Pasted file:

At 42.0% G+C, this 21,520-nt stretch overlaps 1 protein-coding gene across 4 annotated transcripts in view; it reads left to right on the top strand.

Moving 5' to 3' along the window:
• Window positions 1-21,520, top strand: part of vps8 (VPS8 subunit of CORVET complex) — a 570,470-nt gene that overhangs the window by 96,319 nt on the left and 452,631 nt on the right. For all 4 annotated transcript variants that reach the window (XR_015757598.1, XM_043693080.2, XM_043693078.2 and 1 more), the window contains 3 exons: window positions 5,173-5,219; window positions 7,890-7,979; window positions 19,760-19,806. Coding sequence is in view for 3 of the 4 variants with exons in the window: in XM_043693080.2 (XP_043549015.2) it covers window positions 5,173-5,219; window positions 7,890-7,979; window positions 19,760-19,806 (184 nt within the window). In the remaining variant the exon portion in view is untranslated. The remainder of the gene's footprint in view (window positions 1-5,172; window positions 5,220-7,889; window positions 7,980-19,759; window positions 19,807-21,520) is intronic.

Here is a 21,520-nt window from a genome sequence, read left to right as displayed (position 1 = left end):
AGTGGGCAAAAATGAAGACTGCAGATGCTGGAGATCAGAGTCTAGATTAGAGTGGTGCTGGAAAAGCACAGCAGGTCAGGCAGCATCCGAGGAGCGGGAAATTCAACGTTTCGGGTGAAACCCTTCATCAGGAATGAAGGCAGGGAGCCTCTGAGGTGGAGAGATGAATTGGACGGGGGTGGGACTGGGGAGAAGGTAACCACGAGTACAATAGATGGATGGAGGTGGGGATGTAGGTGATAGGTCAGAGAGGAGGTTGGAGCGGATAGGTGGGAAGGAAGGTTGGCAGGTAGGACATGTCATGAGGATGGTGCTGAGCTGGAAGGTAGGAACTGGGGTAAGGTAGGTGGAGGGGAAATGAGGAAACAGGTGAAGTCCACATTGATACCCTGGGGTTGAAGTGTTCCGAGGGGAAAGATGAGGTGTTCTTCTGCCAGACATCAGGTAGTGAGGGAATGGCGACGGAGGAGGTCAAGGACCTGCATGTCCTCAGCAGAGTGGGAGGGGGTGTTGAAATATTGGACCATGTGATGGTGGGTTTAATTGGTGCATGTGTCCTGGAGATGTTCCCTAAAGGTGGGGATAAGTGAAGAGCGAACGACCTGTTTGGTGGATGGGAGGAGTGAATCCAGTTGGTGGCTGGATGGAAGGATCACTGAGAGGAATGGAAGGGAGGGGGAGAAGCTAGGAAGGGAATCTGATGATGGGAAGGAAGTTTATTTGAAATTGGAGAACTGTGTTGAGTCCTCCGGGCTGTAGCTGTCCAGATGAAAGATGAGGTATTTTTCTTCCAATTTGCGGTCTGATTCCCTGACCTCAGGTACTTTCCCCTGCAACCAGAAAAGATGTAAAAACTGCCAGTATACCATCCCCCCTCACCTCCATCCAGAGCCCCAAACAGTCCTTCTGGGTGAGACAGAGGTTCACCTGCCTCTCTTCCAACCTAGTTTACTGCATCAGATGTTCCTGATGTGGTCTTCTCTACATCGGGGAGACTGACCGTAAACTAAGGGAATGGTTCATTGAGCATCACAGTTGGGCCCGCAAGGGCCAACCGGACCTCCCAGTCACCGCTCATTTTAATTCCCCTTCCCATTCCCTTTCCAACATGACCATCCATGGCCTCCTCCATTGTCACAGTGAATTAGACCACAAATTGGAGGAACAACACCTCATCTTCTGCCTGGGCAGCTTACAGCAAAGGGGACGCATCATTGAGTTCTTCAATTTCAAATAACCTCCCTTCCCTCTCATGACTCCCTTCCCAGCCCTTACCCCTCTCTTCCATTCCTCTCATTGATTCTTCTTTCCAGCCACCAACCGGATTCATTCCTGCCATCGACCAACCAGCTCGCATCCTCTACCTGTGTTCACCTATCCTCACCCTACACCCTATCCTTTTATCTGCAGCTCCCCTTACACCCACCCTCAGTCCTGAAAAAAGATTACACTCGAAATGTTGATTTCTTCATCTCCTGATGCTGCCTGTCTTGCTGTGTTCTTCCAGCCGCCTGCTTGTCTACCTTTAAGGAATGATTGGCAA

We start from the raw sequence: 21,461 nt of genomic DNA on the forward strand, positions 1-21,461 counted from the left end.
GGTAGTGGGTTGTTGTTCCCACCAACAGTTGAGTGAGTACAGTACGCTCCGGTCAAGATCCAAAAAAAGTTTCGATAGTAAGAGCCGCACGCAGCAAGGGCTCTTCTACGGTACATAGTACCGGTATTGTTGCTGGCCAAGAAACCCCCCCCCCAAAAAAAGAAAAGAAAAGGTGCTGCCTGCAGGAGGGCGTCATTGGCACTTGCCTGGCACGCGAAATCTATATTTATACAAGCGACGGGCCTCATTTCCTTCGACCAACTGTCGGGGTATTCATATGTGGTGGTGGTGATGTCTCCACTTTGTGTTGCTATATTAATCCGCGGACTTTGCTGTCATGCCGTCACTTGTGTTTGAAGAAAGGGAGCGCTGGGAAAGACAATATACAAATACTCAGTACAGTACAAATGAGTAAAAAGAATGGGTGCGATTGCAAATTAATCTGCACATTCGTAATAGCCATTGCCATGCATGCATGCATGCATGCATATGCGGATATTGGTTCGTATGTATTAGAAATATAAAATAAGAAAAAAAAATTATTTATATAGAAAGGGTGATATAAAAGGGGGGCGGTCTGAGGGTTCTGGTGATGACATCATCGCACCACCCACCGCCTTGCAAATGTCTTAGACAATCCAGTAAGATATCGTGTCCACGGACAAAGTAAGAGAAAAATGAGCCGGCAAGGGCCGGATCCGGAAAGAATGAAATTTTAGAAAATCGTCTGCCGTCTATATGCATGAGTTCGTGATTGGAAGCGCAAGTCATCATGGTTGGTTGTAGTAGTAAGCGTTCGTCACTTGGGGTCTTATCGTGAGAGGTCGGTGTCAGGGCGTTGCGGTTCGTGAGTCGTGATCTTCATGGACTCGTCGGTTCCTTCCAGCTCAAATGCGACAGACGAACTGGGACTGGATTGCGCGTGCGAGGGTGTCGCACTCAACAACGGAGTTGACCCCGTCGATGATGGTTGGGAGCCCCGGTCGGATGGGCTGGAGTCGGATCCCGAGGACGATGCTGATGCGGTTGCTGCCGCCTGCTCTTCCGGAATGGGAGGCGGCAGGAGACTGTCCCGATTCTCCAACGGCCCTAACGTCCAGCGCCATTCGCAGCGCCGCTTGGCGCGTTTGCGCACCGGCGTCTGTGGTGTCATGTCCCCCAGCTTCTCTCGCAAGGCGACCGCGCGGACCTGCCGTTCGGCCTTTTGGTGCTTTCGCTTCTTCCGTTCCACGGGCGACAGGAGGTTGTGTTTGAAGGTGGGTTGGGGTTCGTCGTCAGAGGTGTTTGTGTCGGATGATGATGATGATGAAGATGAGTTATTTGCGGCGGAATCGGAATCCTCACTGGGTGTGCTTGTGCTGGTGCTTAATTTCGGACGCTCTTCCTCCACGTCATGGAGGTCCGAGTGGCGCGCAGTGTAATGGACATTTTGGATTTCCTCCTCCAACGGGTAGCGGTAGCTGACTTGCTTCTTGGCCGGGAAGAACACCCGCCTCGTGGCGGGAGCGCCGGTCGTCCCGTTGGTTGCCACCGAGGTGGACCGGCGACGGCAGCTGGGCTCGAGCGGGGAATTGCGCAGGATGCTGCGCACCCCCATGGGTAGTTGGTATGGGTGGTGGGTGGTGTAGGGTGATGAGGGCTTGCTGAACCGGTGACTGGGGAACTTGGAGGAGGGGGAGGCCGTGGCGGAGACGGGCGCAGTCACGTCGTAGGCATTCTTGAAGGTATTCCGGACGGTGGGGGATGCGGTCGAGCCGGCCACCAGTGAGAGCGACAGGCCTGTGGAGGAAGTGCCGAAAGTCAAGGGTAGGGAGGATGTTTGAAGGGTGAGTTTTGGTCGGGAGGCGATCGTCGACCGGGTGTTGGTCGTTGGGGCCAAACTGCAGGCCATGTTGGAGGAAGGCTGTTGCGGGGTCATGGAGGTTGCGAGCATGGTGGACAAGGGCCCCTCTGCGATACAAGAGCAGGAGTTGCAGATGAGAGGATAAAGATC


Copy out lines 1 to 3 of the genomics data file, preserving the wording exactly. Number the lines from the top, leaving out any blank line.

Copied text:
At 42.0% G+C, this 21,520-nt stretch overlaps 1 protein-coding gene across 4 annotated transcripts in view; it reads left to right on the top strand.

Moving 5' to 3' along the window:
• Window positions 1-21,520, top strand: part of vps8 (VPS8 subunit of CORVET complex) — a 570,470-nt gene that overhangs the window by 96,319 nt on the left and 452,631 nt on the right. For all 4 annotated transcript variants that reach the window (XR_015757598.1, XM_043693080.2, XM_043693078.2 and 1 more), the window contains 3 exons: window positions 5,173-5,219; window positions 7,890-7,979; window positions 19,760-19,806. Coding sequence is in view for 3 of the 4 variants with exons in the window: in XM_043693080.2 (XP_043549015.2) it covers window positions 5,173-5,219; window positions 7,890-7,979; window positions 19,760-19,806 (184 nt within the window). In the remaining variant the exon portion in view is untranslated. The remainder of the gene's footprint in view (window positions 1-5,172; window positions 5,220-7,889; window positions 7,980-19,759; window positions 19,807-21,520) is intronic.